While many poor civilian families have turned to federal food programs for support, military families often receive a housing allowance that renders them ineligible for food assistance, a quirk in the law that Congress has repeatedly failed to resolve And while military families make up a small portion of the 37 million Americans struggling with food insecurity, hunger experts say most Americans have no idea that people serving in the military often need to rely on help to eat.
“There is something that’s so unjust about it that the families who are making significant sacrifices for our country, and are not able to fully meet their basic needs,” said Josh Protas, vice president of public policy at Mazon, a Jewish group focused on hunger. “ I really think the Pentagon has really tried to sweep this under the rug.”
The Defense Department is working on a report to Congress on the topic, said Maj. César Santiago, a Pentagon spokesman.
Veterans are in a similar situation, hunger advocates and service organizations have found.
According to a recent study from the Institute for Veterans and Military Families at Syracuse University, nearly 40 percent of active-duty families had food and nutrition support needs since the pandemic hit.Kyle McGowan, a former C.D.C. chief of staff, outside his home in Roswell, Ga., this month. He and his deputy have gone public with their disillusionment.Credit…Audra Melton for The New York Times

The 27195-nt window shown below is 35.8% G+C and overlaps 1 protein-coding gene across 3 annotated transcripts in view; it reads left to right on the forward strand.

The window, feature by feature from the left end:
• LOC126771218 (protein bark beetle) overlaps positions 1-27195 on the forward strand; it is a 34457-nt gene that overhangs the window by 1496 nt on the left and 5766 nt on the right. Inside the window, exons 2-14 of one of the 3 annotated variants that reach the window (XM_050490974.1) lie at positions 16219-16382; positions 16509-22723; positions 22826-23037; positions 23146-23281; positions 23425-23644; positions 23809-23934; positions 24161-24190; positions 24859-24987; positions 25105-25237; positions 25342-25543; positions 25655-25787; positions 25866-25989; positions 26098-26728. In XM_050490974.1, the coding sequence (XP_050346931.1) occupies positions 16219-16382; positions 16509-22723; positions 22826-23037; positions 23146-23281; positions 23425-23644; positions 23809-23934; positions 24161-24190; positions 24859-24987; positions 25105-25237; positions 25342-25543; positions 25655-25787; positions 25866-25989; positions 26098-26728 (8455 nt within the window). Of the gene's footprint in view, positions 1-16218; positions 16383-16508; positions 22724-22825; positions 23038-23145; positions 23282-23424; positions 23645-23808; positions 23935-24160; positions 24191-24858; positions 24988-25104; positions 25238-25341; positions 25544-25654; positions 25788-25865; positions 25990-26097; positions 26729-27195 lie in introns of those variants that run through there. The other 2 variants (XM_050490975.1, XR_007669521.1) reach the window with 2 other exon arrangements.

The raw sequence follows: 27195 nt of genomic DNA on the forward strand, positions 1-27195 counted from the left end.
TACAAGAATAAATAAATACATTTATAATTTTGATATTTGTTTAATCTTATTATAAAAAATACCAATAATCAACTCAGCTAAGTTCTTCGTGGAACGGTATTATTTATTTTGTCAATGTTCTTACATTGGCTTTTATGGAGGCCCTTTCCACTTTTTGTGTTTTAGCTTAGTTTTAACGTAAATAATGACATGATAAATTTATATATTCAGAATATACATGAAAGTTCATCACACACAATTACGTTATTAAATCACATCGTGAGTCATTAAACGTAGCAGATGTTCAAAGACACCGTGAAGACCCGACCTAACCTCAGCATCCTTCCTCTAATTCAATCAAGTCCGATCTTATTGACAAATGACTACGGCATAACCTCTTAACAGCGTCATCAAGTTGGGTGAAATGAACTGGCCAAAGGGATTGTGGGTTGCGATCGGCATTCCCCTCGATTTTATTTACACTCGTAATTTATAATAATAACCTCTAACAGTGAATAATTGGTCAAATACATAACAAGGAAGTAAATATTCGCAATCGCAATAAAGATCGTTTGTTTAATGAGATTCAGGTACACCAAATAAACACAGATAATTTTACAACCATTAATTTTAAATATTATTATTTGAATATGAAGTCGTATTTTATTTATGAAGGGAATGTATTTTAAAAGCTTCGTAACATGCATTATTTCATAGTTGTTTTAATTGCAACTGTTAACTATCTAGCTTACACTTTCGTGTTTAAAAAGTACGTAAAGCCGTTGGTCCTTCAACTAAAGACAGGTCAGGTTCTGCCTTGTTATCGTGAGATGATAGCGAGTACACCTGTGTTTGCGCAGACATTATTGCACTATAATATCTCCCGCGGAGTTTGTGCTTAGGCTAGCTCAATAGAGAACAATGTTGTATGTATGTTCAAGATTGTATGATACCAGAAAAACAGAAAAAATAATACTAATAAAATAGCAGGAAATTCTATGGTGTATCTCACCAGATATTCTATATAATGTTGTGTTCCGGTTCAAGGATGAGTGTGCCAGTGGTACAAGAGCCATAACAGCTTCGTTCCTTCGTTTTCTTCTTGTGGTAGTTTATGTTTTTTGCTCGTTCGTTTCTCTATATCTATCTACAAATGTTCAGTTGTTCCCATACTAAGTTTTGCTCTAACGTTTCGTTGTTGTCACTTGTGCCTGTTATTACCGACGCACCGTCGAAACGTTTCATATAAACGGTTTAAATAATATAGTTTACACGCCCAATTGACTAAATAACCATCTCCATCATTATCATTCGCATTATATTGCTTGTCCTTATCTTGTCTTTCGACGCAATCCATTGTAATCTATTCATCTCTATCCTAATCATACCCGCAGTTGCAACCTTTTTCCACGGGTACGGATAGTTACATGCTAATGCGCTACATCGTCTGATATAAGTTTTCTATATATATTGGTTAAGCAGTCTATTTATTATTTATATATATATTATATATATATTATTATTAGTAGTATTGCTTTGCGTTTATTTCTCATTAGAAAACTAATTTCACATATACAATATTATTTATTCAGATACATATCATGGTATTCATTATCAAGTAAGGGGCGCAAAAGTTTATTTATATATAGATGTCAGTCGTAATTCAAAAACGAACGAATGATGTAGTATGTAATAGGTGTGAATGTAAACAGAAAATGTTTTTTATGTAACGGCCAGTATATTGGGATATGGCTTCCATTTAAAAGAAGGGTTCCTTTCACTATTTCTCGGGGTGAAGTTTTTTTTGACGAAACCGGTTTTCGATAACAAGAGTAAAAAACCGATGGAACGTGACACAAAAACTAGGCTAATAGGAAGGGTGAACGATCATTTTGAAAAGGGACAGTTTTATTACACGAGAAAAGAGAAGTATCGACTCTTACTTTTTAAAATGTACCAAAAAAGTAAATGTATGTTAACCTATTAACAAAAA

Kyle McGowan, a former chief of staff at the Centers for Disease Control and Prevention, and his deputy, Amanda Campbell, were installed in 2018 as two of the youngest political appointees in the history of the world’s premier public health agency, young Republicans returning to their native Georgia to dream jobs.
But what they witnessed during the coronavirus pandemic this year in the C.D.C.’s leadership suite shook them: Washington’s dismissal of science, the White House’s slow suffocation of the agency’s voice, the meddling in its messages and the siphoning of its budget.
In interviews this fall, the pair decided to go public with their disillusionment.